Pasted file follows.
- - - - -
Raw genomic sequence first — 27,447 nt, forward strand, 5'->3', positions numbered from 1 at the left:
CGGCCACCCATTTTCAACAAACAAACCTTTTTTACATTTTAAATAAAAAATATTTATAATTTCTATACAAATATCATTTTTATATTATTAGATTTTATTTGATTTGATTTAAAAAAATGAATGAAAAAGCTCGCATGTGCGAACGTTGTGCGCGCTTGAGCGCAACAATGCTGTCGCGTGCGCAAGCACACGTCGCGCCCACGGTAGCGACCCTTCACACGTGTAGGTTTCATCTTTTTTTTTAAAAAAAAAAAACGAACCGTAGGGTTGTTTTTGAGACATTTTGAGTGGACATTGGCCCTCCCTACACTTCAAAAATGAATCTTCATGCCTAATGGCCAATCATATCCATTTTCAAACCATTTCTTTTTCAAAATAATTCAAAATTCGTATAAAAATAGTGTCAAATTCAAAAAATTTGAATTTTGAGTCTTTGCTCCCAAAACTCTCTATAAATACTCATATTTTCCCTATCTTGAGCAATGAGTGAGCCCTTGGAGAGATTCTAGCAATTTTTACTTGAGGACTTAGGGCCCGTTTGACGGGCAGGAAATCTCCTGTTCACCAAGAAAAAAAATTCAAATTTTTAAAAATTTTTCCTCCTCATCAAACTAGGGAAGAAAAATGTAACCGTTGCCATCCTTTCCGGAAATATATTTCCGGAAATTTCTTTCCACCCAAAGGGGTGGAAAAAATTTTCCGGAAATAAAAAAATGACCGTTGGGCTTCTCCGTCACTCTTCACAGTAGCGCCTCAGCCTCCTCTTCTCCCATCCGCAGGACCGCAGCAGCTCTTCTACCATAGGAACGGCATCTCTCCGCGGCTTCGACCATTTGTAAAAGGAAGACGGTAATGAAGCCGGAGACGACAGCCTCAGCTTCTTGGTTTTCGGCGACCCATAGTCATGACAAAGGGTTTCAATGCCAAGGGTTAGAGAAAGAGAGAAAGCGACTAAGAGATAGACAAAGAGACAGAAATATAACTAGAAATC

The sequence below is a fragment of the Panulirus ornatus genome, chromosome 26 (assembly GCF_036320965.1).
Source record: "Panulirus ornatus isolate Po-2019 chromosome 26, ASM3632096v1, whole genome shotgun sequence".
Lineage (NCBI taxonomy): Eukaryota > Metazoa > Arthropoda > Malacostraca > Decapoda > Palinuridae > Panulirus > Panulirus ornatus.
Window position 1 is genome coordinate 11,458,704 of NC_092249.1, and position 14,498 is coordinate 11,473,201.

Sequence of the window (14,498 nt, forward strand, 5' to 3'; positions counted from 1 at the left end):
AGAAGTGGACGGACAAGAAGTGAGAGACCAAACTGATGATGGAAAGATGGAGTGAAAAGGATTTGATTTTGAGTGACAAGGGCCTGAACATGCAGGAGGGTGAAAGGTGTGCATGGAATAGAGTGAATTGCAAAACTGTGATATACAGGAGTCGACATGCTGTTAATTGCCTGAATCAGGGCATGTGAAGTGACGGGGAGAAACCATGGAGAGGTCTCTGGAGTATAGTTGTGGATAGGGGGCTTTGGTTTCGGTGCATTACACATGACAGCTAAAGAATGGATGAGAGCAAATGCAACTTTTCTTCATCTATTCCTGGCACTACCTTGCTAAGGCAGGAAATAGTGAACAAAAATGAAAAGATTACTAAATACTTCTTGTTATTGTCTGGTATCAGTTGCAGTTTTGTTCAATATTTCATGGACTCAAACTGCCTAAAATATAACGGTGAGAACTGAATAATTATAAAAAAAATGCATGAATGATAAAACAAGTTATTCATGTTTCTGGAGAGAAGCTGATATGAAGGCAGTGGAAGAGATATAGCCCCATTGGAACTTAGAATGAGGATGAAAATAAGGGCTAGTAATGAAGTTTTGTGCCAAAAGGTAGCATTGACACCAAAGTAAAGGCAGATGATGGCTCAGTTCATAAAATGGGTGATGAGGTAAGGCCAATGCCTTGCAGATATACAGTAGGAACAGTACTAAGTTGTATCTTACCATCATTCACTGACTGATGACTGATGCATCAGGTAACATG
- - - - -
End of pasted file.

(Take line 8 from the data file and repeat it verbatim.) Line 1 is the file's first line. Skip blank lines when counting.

AGAAGTGGACGGACAAGAAGTGAGAGACCAAACTGATGATGGAAAGATGGAGTGAAAAGGATTTGATTTTGAGTGACAAGGGCCTGAACATGCAGGAGGGTGAAAGGTGTGCATGGAATAGAGTGAATTGCAAAACTGTGATATACAGGAGTCGACATGCTGTTAATTGCCTGAATCAGGGCATGTGAAGTGACGGGGAGAAACCATGGAGAGGTCTCTGGAGTATAGTTGTGGATAGGGGGCTTTGGTTTCGGTGCATTACACATGACAGCTAAAGAATGGATGAGAGCAAATGCAACTTTTCTTCATCTATTCCTGGCACTACCTTGCTAAGGCAGGAAATAGTGAACAAAAATGAAAAGATTACTAAATACTTCTTGTTATTGTCTGGTATCAGTTGCAGTTTTGTTCAATATTTCATGGACTCAAACTGCCTAAAATATAACGGTGAGAACTGAATAATTATAAAAAAAATGCATGAATGATAAAACAAGTTATTCATGTTTCTGGAGAGAAGCTGATATGAAGGCAGTGGAAGAGATATAGCCCCATTGGAACTTAGAATGAGGATGAAAATAAGGGCTAGTAATGAAGTTTTGTGCCAAAAGGTAGCATTGACACCAAAGTAAAGGCAGATGATGGCTCAGTTCATAAAATGGGTGATGAGGTAAGGCCAATGCCTTGCAGATATACAGTAGGAACAGTACTAAGTTGTATCTTACCATCATTCACTGACTGATGACTGATGCATCAGGTAACATG